- Ask questions about services, fees, and a repayment plan.
Questions to Ask Credit Counseling Agencies
Services and Fees:
- What services do you offer?
- Do you have educational materials? If so, will you send them to me? Are they free? Can I access them online?
- Will you help me develop a plan for avoiding problems in the future?
- What are your fees? Do I have to pay anything before you can help me? Are there monthly fees? What is the basis for the fees?
- If I sign a contract, how long is it for and can I get out of it?
- On average, how long does this process usually take?
- Who regulates or licenses your agency? Are you licensed to offer your services in my state?
- Will I work with one counselor or several?
- How are your counselors trained?
- What assurance do I have that information about me (including my address and phone number) will be kept confidential?
- Will the fact that I am working with you appear on my credit report?
Debt Management Plans:
- If I enroll in a repayment plan, will it appear on my credit report?
- How do you determine the amount of my payment?
- How does your debt management plan work? How will I know my creditors have received payments?
- How often will I get status reports on my accounts? Can I get access to my accounts online or by phone?
- Can you get my creditors to lower or eliminate interest and finance charges or waive late fees?
- Is a debt repayment plan my only option?
- What if I cannot maintain the agreed-upon plan?
- Will this plan cover all my debts?
- How secure is the information I provide to you?
For additional information on choosing a credit counselor, visit www.ftc.gov/bcp/edu/pubs/consumer/credit/cre26.shtm.
Credit Repair Scams
A reputable credit counseling company can help you work through your debt and payment problems, but be careful if they make a lot of promises they may not be able to keep, or ask for a large payment up front.
Beware of companies that:
- Promise to erase your bad credit or to remove bankruptcies and judgements from your credit file. No one can have accurate information removed.
- Promise fast and easy credit repair. If you have bad credit, it can take years to repair your credit legitimately.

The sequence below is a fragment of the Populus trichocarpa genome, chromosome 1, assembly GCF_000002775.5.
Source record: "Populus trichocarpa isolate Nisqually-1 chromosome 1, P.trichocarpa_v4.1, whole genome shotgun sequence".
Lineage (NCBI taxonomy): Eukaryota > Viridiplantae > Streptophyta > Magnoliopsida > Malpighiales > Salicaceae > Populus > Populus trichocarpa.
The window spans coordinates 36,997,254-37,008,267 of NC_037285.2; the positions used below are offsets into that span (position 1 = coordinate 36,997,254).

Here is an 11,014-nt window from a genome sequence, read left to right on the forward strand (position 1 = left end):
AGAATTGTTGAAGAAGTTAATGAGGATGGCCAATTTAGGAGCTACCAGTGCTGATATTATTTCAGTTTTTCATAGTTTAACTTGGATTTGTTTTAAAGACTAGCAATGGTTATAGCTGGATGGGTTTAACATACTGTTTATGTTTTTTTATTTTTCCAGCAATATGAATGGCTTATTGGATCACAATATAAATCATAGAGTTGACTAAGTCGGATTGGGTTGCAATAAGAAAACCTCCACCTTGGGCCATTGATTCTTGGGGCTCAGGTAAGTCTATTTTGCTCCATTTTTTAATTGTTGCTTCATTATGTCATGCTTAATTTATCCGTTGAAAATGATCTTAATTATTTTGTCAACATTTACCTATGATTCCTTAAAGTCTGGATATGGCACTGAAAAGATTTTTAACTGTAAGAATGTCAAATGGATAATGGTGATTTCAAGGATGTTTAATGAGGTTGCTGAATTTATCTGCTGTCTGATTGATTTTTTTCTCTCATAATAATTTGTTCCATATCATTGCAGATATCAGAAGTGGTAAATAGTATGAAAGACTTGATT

- Offer to create a new identity for you. If you make false statements on loan applications or use a fake SSN, you will be committing fraud. You can also be charged with mail or wire fraud if you use the mail or telephone to apply for credit and approve false information.
- Want you to pay for credit repair services before providing you any service. Legitimate companies provide a service before requesting payment.
Maintaining Your Credit History
Once you have built a good credit history, you need to maintain it. It is very easy to ruin your credit history, and it can take many years to repair it again. In closing, here are some final tips for maintaining your credit when payments are a problem.
- Look for ways to cut expenses.
If possible, pay your bills using funds in your checking or savings accounts and avoid withdrawing or borrowing money from your retirement savings.
- Going forward, stay current on loans, credit cards, and other bill payments to minimize damage to your credit score.
This is important if your financial difficulties are due to a job loss because as you apply for new jobs, employers may review your credit report.
- Contact your lenders immediately.
If you expect you will be unable to pay your bills—whether they are utilities, rent, or credit card—contact your creditors immediately to work out a payment plan. You can damage your credit rating if you wait until you are unable to make the payments, and may have fewer options available for getting help.
- Be proactive.
Be proactive if your payment problems have already started. That means you should seek help quickly by discussing your options with your lender or creditor, or contacting a reputable credit counselor.